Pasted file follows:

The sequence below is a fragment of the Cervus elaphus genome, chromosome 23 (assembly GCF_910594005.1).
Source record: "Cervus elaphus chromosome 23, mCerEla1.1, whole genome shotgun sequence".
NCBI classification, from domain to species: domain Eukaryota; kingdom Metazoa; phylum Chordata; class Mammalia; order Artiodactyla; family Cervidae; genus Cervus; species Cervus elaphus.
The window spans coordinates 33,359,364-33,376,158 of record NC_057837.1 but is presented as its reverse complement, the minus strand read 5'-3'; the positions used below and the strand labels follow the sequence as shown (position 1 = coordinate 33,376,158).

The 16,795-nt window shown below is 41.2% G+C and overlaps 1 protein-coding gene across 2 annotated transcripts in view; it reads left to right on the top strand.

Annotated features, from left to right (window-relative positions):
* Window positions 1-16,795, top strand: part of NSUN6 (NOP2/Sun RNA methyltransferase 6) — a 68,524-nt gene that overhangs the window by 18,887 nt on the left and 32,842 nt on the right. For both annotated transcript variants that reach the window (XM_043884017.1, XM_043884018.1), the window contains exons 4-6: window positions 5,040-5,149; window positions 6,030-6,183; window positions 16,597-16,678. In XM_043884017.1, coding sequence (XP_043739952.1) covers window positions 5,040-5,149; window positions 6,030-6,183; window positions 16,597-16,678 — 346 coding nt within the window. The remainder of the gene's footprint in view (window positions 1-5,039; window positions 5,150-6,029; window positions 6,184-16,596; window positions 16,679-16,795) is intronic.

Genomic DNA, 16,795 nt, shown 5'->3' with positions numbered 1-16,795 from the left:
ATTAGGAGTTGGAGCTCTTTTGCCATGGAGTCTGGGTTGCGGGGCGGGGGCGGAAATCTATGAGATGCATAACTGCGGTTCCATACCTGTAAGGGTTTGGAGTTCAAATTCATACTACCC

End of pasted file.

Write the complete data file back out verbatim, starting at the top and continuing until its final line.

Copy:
The sequence below is a fragment of the Cervus elaphus genome, chromosome 23 (assembly GCF_910594005.1).
Source record: "Cervus elaphus chromosome 23, mCerEla1.1, whole genome shotgun sequence".
NCBI classification, from domain to species: domain Eukaryota; kingdom Metazoa; phylum Chordata; class Mammalia; order Artiodactyla; family Cervidae; genus Cervus; species Cervus elaphus.
The window spans coordinates 33,359,364-33,376,158 of record NC_057837.1 but is presented as its reverse complement, the minus strand read 5'-3'; the positions used below and the strand labels follow the sequence as shown (position 1 = coordinate 33,376,158).

The 16,795-nt window shown below is 41.2% G+C and overlaps 1 protein-coding gene across 2 annotated transcripts in view; it reads left to right on the top strand.

Annotated features, from left to right (window-relative positions):
* Window positions 1-16,795, top strand: part of NSUN6 (NOP2/Sun RNA methyltransferase 6) — a 68,524-nt gene that overhangs the window by 18,887 nt on the left and 32,842 nt on the right. For both annotated transcript variants that reach the window (XM_043884017.1, XM_043884018.1), the window contains exons 4-6: window positions 5,040-5,149; window positions 6,030-6,183; window positions 16,597-16,678. In XM_043884017.1, coding sequence (XP_043739952.1) covers window positions 5,040-5,149; window positions 6,030-6,183; window positions 16,597-16,678 — 346 coding nt within the window. The remainder of the gene's footprint in view (window positions 1-5,039; window positions 5,150-6,029; window positions 6,184-16,596; window positions 16,679-16,795) is intronic.

Genomic DNA, 16,795 nt, shown 5'->3' with positions numbered 1-16,795 from the left:
ATTAGGAGTTGGAGCTCTTTTGCCATGGAGTCTGGGTTGCGGGGCGGGGGCGGAAATCTATGAGATGCATAACTGCGGTTCCATACCTGTAAGGGTTTGGAGTTCAAATTCATACTACCC